Financial planners tell stories about people who hesitate to invest in the stock market because they fear risk. There are widows who fear that a stock crash could leave them destitute. There are young couples who pine for a new home but worry that an investment loss could kill their chances. And there are people who want to avoid the devastation their parents or grandparents experienced after the 1929 market crash.
Often, however, these fears are rooted in a misunderstanding of what risk is when it comes to the financial markets. Those who understand market risks—and properly evaluate their ability to tolerate them—can supercharge their investment portfolios by embracing a certain amount of uncertainty and getting rewarded for it.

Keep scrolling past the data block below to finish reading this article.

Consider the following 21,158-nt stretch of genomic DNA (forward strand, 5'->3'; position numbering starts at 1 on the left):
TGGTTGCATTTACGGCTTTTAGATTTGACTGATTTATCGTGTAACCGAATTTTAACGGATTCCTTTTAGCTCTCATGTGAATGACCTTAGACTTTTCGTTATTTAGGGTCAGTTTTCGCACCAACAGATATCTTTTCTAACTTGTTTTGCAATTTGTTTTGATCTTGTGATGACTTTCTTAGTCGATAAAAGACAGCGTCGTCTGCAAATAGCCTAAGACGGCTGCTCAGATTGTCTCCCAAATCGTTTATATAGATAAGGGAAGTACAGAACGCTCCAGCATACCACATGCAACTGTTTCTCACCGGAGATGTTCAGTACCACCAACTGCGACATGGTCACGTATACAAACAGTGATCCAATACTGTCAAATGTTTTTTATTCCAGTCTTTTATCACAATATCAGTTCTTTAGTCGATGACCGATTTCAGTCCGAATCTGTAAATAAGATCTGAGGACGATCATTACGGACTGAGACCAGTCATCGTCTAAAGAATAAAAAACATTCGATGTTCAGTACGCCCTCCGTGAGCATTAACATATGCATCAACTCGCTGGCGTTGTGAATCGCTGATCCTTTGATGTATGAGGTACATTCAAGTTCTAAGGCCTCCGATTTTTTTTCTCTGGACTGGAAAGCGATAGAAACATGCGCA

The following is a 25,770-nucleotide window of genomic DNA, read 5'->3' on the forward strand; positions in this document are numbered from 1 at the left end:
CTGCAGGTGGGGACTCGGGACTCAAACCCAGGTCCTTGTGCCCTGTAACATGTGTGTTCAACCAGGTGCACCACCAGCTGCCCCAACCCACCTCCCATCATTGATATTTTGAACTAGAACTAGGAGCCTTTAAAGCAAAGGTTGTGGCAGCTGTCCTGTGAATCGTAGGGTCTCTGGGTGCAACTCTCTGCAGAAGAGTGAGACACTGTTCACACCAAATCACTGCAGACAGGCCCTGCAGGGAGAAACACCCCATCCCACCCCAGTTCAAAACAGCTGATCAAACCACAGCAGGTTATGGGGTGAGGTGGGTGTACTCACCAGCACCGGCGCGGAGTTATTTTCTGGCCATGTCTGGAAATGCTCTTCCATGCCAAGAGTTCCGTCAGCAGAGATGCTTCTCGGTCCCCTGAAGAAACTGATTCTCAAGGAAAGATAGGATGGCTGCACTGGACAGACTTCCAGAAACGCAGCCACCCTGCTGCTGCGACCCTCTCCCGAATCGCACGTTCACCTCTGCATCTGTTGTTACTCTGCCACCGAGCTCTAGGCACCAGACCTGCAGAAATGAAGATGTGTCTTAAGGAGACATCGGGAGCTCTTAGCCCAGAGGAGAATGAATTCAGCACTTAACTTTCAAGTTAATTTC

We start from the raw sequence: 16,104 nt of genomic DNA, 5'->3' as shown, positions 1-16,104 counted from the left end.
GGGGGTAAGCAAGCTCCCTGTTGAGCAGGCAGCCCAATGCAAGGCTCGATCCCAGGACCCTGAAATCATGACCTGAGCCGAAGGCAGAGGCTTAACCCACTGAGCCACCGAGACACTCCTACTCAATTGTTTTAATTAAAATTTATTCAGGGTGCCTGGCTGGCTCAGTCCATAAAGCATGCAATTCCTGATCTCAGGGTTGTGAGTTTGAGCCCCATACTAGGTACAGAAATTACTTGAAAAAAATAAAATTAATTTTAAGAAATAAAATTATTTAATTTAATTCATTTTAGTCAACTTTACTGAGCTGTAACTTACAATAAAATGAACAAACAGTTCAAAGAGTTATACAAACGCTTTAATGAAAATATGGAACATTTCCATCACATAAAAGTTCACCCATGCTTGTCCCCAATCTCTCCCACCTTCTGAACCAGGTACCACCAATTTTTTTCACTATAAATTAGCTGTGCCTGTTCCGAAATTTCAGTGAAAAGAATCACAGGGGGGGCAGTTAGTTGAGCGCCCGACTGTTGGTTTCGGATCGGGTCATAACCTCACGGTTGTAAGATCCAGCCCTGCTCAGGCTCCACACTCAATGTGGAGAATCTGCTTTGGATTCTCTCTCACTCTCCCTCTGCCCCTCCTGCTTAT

James P. King, a financial planner from Walnut Creek, California, illustrates this point with a riddle: Consider two investments. With the first, you are guaranteed to lose money. Invest $1,000, and you'll lose $1,000. The other could allow you to cash out with an amount ranging from $0 to $5,000 on your $1,000 investment. Which is riskier?
Many individuals would say the riskier investment is the first, because their principal would be in greater jeopardy. But to financial professionals, the first investment is merely stupid—not risky— because it's a sure thing to lose.
In the financial world, risk translates to uncertainty. It's measured by "standard deviation from the norm"—in other words, it's measured ...